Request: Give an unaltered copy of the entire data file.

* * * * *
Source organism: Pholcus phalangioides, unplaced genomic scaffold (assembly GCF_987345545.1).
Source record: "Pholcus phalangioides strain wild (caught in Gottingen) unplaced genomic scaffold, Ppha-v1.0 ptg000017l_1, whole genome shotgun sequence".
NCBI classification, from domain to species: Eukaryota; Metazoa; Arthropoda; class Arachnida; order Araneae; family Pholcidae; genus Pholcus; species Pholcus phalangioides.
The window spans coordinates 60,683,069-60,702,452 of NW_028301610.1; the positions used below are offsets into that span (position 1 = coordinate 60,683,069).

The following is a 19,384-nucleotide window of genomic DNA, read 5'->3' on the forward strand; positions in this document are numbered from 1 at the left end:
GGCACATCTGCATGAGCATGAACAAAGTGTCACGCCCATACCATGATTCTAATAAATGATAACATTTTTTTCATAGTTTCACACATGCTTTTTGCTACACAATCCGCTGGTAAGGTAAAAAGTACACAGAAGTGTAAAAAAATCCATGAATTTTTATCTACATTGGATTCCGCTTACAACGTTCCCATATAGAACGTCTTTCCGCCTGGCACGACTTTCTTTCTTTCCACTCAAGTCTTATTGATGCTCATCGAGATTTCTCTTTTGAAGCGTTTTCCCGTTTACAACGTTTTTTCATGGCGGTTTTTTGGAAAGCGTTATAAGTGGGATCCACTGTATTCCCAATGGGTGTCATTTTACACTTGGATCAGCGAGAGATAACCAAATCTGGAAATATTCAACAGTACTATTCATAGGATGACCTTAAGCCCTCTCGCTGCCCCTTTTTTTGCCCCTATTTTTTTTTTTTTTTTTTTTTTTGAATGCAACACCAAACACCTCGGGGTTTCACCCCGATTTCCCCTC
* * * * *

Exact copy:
Source organism: Pholcus phalangioides, unplaced genomic scaffold (assembly GCF_987345545.1).
Source record: "Pholcus phalangioides strain wild (caught in Gottingen) unplaced genomic scaffold, Ppha-v1.0 ptg000017l_1, whole genome shotgun sequence".
NCBI classification, from domain to species: Eukaryota; Metazoa; Arthropoda; class Arachnida; order Araneae; family Pholcidae; genus Pholcus; species Pholcus phalangioides.
The window spans coordinates 60,683,069-60,702,452 of NW_028301610.1; the positions used below are offsets into that span (position 1 = coordinate 60,683,069).

The following is a 19,384-nucleotide window of genomic DNA, read 5'->3' on the forward strand; positions in this document are numbered from 1 at the left end:
GGCACATCTGCATGAGCATGAACAAAGTGTCACGCCCATACCATGATTCTAATAAATGATAACATTTTTTTCATAGTTTCACACATGCTTTTTGCTACACAATCCGCTGGTAAGGTAAAAAGTACACAGAAGTGTAAAAAAATCCATGAATTTTTATCTACATTGGATTCCGCTTACAACGTTCCCATATAGAACGTCTTTCCGCCTGGCACGACTTTCTTTCTTTCCACTCAAGTCTTATTGATGCTCATCGAGATTTCTCTTTTGAAGCGTTTTCCCGTTTACAACGTTTTTTCATGGCGGTTTTTTGGAAAGCGTTATAAGTGGGATCCACTGTATTCCCAATGGGTGTCATTTTACACTTGGATCAGCGAGAGATAACCAAATCTGGAAATATTCAACAGTACTATTCATAGGATGACCTTAAGCCCTCTCGCTGCCCCTTTTTTTGCCCCTATTTTTTTTTTTTTTTTTTTTTTTGAATGCAACACCAAACACCTCGGGGTTTCACCCCGATTTCCCCTC